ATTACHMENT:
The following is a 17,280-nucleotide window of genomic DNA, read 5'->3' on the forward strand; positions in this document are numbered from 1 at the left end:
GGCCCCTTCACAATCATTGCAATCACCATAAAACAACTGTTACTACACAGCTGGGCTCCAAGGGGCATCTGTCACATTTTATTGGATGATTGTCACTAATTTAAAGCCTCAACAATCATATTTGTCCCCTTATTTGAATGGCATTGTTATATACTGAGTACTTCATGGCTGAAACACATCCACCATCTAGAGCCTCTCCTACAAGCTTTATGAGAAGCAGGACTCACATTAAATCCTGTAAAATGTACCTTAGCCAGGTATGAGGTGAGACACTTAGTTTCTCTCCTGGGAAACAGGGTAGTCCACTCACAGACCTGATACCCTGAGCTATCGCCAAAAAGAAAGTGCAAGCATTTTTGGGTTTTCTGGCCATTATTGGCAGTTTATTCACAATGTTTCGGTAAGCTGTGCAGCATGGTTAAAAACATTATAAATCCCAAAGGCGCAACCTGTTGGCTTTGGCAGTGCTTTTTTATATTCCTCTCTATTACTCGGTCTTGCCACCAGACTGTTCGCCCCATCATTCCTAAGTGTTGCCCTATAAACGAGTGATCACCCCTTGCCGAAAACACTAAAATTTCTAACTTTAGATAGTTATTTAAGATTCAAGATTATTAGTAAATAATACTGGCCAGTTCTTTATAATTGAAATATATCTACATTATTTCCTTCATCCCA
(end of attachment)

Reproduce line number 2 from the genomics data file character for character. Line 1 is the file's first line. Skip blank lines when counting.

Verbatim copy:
GGCCCCTTCACAATCATTGCAATCACCATAAAACAACTGTTACTACACAGCTGGGCTCCAAGGGGCATCTGTCACATTTTATTGGATGATTGTCACTAATTTAAAGCCTCAACAATCATATTTGTCCCCTTATTTGAATGGCATTGTTATATACTGAGTACTTCATGGCTGAAACACATCCACCATCTAGAGCCTCTCCTACAAGCTTTATGAGAAGCAGGACTCACATTAAATCCTGTAAAATGTACCTTAGCCAGGTATGAGGTGAGACACTTAGTTTCTCTCCTGGGAAACAGGGTAGTCCACTCACAGACCTGATACCCTGAGCTATCGCCAAAAAGAAAGTGCAAGCATTTTTGGGTTTTCTGGCCATTATTGGCAGTTTATTCACAATGTTTCGGTAAGCTGTGCAGCATGGTTAAAAACATTATAAATCCCAAAGGCGCAACCTGTTGGCTTTGGCAGTGCTTTTTTATATTCCTCTCTATTACTCGGTCTTGCCACCAGACTGTTCGCCCCATCATTCCTAAGTGTTGCCCTATAAACGAGTGATCACCCCTTGCCGAAAACACTAAAATTTCTAACTTTAGATAGTTATTTAAGATTCAAGATTATTAGTAAATAATACTGGCCAGTTCTTTATAATTGAAATATATCTACATTATTTCCTTCATCCCA